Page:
U. S. Grant: American Hero, American Myth

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Univ of North Carolina Press, Nov 15, 2009 - Biography & Autobiography - 384 pages
12 Reviews
At the time of his death, Ulysses S. Grant was the most famous person in America, considered by most citizens to be equal in stature to George Washington and Abraham Lincoln. Yet today his monuments are rarely visited, his military reputation is overshadowed by that of Robert E. Lee, and his presidency is permanently mired at the bottom of historical rankings.

In an insightful blend of biography and cultural history, Joan Waugh traces Grant's shifting national and international reputation, illuminating the role of memory in our understanding of American history. Using a wide range of written and visual sources--newspaper articles, private and public reminiscences, photographs, paintings, cartoons, poetry, and much more--Waugh reveals how Grant became the embodiment of the American nation in the decades after the Civil War. She does not paper over Grant's image as a scandal-ridden contributor to the worst excesses of the Gilded Age. Instead, she captures a sense of what led nineteenth-century Americans to overlook Grant's obvious faults and hold him up as a critically important symbol of national reconciliation and unity. Waugh further shows that Grant's reputation and place in public memory closely parallel the rise and fall of the northern version of the Civil War story--in which the United States was the clear, morally superior victor and Grant was the symbol of that victory. By the 1880s, Waugh shows, after the failure of Reconstruction, the dominant Union myths about the war gave way to a southern version that emphasized a more sentimental remembrance of the honor and courage of both sides and ennobled the "Lost Cause." During this social transformation, Grant's public image changed as well. By the 1920s, his reputation had plummeted.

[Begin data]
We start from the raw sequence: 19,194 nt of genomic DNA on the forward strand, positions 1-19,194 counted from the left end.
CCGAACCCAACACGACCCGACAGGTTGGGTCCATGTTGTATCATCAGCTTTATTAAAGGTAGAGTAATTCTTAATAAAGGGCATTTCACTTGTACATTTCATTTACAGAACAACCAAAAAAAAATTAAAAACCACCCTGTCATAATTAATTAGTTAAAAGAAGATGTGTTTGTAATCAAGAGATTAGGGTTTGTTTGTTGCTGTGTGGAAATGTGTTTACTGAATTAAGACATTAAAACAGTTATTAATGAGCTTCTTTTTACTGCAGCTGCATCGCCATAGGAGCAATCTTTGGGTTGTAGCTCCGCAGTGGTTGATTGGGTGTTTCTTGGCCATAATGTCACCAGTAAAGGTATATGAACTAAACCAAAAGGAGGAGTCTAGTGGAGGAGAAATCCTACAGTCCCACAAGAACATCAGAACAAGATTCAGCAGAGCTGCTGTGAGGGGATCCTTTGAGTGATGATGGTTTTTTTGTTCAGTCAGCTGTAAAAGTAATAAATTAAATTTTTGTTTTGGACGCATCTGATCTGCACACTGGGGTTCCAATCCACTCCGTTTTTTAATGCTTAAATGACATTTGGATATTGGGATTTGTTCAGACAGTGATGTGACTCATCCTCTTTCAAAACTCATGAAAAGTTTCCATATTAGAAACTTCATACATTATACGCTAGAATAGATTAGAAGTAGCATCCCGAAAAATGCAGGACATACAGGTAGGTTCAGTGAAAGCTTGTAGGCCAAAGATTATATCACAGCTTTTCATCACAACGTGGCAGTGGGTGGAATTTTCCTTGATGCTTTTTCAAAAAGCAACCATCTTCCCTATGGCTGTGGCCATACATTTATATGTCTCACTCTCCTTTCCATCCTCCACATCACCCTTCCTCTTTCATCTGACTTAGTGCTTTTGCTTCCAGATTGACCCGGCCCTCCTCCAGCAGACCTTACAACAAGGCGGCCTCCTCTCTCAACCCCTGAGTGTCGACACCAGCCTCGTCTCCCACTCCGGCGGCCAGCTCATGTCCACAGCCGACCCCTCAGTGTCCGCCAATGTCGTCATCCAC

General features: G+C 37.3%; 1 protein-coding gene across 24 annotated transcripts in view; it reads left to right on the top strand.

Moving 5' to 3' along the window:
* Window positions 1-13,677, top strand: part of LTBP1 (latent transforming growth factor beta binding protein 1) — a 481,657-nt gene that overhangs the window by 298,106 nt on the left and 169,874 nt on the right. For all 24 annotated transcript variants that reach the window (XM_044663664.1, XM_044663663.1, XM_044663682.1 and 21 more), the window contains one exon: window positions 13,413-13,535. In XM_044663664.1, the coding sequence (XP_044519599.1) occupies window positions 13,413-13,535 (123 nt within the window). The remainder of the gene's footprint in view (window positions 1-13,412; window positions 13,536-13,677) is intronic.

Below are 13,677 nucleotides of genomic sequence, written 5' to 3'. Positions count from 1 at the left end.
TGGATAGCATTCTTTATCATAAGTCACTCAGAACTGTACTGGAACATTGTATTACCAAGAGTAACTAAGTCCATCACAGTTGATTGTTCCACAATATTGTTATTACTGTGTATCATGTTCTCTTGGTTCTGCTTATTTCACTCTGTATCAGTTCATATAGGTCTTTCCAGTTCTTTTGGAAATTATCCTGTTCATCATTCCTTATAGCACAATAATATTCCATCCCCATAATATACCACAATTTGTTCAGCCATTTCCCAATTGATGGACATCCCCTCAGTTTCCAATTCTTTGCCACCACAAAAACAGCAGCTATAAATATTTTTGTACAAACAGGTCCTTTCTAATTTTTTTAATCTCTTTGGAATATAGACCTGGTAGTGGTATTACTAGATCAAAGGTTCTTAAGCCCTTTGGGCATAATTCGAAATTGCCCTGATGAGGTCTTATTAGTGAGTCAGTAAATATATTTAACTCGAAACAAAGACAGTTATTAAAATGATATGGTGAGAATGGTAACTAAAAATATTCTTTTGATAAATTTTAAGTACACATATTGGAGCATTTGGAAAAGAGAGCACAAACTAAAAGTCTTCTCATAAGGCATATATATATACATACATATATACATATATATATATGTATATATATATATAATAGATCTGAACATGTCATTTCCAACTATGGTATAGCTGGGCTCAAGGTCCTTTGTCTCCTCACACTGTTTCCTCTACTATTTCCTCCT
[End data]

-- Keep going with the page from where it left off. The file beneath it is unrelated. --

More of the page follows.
Most Americans today are unaware of how revered Grant was in his lifetime. Joan Waugh uncovers the reasons behind the rise and fall of his renown, underscoring as well the fluctuating memory of the Civil War itself.

 

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LibraryThing Review

User Review  - mybucketlistofbooks - LibraryThing

Very good overview of Grant's life and career as well as a very good review of how Grant's reputation has changed over the years Professor Waugh does a really good job showing how unbelievably popular ... Read full review

Review: US Grant: American Hero, American Myth

User Review  - Goodreads

Rather interesting since I really did not know a whole lot about US Grant before his presidency and his role as a soldier, general and president of the US Also interesting was the perception the public had of Grant. Read full review

Contents

Introduction
1
Youth
9
The Magnanimous General
49
A Great Soldier Might Be a Baby Politician
103
The Most Famous Living American
155
Historian of the Union Cause
167
Pageantry of Woe The Funeral of U S Grant
215
The Nations Greatest Hero Should Rest in the Nations Greatest City
261
Whos Really Buried in Grants Tomb?
303
Notes
309
Acknowledgments
359
Index
361
Copyright

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About the author (2009)

Joan Waugh is professor of history at the University of California at Los Angeles. She is author or coeditor of three books, including Wars within a War: Controversy and Conflict over the American Civil War.

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